I seek in anonymity’s cloister, not him who ate the first raw oyster, but one who, braving spikes and prickles, with infinite patience and fortitude, unveiled the artichoke as food.
With all due deference to Ogden Nash’s famous poem, I would have to include grape leaves among those comestibles that don’t immediately advertise themselves as edible. Granted, a grape leaf is vegetative. But all similarity to salad ends there. To my way of thinking, you’d have to be pretty desperate to see dinner in a bunch of grape leaves. And yet, a grape leaf stuffed with rice, pine nuts, currants and other goodies has become an iconic menu item in certain parts of the Mediterranean.
And so it was that as our food appreciation classes crossed over the waters from Greece to Turkey, we took on the famous dolma, or stuffed grape leaf. What we learned is that the hardest part of stuffing a grape leaf is getting the grape leaves out of the jar. Indeed, we were able to locate grape leaves in jars at our local Harris Teeter. What a relief. After that, it was simply a matter of settling on a recipe, most of which call for par-cooking rice, mixing it with the aforementioned pine nuts and currants, rolling the leaves around the stuffing, then cooking these little green logs in shallow water until tender.
Rice seems to be the classic stuffing. But as my wife points out, when dolmas are overcooked–as they so often are–the rice gets pretty mushy. She prefers to make them with couscous. And come to think of it, there’s no reason you couldn’t use other types of grains, such as Bulgar or quinoa. Why not experiment? But keep in mind that the grape leaves have to be thoroughly cooked before they are tender enough to eat. I cannot vouch for any other grain stuffing except the rice variety we made in our classes.
How do they stuff all those grape leaves into the jar? It’s a mystery. I first tried tongs to get them out. But then one of the fourth-graders in my classes piped up: “My grandmother just turns the jar upside down and shakes it.”
And you know what? That absolutely works. But you have to shake hard.
We found that two leaves, overlapped at the stem ends, created just the right size for rolling. But first you’ll need a stuffing. Start by sauteeing 1 medium onion, cut into small dice, in 3 tablespoons extra-virgin olive oil. Season with salt and cook until tender, about five minutes. Add 1 cup rice and a small handful of pine nuts and continue cooking over moderately low heat until the rice turns bright white and the pine nuts are lightly browned. Add a small handful of dried currants, a fistful of chopped parsley leaves and 1/2 cup water and continue cooking until the water has been completely absorbed. This shouldn’t take more than a few minutes.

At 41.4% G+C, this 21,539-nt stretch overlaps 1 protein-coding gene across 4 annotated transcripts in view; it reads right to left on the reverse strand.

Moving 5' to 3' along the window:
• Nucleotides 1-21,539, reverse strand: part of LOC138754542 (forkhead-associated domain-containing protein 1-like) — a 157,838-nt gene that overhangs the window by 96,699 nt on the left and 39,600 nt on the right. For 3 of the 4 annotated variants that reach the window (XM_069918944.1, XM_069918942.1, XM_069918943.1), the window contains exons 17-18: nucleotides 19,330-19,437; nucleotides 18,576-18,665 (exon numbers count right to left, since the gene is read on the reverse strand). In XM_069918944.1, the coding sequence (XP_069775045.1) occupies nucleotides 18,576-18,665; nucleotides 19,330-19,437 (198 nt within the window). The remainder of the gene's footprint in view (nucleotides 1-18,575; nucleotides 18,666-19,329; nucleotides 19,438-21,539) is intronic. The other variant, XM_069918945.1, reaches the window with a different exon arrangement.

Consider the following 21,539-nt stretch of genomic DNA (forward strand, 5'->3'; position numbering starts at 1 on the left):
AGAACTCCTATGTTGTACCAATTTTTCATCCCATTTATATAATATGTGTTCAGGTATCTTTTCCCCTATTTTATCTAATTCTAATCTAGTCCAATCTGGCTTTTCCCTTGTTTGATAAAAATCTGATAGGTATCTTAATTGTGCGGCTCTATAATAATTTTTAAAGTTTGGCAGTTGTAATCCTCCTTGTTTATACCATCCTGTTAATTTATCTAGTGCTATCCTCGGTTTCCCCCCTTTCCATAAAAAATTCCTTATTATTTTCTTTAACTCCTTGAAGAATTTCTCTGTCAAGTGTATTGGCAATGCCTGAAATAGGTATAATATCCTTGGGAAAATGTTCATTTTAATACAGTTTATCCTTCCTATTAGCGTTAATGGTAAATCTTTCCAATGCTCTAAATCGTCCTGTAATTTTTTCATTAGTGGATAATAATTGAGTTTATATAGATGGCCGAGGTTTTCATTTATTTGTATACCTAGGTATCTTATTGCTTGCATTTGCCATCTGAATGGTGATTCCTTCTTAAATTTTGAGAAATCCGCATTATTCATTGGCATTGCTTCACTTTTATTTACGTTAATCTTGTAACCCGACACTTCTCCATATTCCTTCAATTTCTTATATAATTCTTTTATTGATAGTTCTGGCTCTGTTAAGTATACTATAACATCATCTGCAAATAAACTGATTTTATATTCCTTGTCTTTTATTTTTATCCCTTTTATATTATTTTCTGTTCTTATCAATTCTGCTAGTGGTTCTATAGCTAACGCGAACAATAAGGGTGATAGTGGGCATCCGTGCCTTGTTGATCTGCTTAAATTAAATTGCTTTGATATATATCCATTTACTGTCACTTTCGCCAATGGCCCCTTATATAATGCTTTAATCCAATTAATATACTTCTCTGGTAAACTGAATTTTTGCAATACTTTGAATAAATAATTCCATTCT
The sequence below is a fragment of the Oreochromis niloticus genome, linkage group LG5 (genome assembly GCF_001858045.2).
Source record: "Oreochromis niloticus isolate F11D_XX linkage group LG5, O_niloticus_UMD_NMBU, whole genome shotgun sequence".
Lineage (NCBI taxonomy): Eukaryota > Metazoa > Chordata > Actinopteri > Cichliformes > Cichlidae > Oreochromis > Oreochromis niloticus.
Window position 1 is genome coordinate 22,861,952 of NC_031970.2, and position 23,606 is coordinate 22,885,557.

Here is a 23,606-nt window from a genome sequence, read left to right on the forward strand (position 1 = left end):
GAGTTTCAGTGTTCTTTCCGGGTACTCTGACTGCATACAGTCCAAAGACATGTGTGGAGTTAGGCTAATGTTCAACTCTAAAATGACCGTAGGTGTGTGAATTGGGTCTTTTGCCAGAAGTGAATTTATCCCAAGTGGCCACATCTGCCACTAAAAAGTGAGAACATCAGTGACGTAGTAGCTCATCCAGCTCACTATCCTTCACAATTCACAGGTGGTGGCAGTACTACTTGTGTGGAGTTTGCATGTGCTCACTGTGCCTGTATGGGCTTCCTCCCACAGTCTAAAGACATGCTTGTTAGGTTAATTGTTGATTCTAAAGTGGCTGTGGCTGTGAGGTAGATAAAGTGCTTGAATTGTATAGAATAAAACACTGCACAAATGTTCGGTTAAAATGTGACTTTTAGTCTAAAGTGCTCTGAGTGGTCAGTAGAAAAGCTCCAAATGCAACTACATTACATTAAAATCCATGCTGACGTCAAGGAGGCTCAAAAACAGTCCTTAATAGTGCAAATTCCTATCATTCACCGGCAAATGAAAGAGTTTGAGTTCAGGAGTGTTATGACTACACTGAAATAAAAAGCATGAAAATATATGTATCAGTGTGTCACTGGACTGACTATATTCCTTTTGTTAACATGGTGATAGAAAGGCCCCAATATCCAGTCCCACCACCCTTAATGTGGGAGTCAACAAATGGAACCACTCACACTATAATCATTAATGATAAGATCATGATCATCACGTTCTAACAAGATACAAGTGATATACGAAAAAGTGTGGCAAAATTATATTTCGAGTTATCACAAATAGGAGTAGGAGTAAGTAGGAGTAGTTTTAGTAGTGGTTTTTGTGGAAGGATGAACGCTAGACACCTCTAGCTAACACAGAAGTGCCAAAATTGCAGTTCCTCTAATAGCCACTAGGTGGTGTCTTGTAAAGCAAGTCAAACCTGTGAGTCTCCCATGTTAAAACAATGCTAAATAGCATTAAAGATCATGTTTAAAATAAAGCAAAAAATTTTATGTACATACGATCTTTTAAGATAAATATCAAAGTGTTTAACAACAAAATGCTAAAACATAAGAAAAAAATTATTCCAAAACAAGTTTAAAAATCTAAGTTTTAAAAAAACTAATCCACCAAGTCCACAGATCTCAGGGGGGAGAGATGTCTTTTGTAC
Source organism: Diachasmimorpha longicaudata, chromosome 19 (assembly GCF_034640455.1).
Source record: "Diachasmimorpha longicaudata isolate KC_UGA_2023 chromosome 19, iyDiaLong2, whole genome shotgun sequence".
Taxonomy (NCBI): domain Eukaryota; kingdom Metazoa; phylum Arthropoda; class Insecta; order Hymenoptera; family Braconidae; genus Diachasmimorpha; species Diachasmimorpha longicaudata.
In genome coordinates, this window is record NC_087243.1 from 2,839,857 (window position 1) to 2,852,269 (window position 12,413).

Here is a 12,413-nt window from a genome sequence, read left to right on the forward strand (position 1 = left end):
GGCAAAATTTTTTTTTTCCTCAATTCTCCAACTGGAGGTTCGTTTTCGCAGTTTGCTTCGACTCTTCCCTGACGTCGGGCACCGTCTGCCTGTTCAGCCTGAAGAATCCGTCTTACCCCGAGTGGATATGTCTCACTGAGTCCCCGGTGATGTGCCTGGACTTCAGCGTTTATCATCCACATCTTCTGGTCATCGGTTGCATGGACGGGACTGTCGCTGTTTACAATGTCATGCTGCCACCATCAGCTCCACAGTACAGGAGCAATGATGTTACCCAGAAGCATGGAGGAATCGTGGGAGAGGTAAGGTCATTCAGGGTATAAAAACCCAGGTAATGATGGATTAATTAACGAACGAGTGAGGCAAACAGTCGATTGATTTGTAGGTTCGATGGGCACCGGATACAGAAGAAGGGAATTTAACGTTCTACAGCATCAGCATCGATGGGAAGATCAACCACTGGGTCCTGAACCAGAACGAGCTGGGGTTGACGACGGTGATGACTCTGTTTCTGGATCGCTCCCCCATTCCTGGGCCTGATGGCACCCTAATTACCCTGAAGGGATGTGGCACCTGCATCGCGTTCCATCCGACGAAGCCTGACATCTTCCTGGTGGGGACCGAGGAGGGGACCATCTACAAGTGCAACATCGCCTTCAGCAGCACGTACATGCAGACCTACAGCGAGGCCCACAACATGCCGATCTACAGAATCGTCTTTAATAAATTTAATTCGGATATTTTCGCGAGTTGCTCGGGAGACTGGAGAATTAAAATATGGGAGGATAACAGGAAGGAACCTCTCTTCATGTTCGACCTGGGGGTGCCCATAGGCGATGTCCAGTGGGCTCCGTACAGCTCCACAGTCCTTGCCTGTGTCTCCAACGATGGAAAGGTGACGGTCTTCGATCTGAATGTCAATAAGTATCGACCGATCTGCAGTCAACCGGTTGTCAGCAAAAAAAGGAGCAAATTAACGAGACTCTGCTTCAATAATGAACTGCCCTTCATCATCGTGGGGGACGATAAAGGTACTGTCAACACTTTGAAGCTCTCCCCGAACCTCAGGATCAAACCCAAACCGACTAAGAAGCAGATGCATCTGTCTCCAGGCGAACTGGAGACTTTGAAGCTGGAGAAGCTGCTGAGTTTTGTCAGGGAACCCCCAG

Set the stuffing aside to cool, then stir in 2 teaspoons dried mint flakes, 1/2 teaspoon allspice, 1/2 teaspoon sugar, a generous grind of black pepper, a pinch of cinnamon and the juice from 1/2 lemon.
Spoon a heaping tablespoon of stuffing onto a pair of grape leaves overlapped at the stem ends (remove any tough stems). Shape the stuffing into a thick log, then begin rolling, first folding over the end nearest you, then folding the sides inward. Pull the leaf snug as you roll. You should end up with a nice thick cigar about four inches long.
When you’ve used all the stuffing, arrange the dolmas in a single layer at the bottom of a heavy pot. Pour in 1 1/2 cups water and cover with a pot lid that fits snugly inside the pot. This will help the dolmas steam.
Bring the water to a boil, then lower the heat and simmer until all of the water has been absorbed and the rice is tender, about 50 minutes.
You’ll know immediately if you haven’t cooked the dolmas long enough: the grape leaves will be tough and stringy, and the rice will still have a crunch. Definitely cook them some more until they are done to your liking, adding more water if necessary. Then it’s your choice whether to serve them hot, warm, room temperature–or even cold out of the fridge. They make a great snack.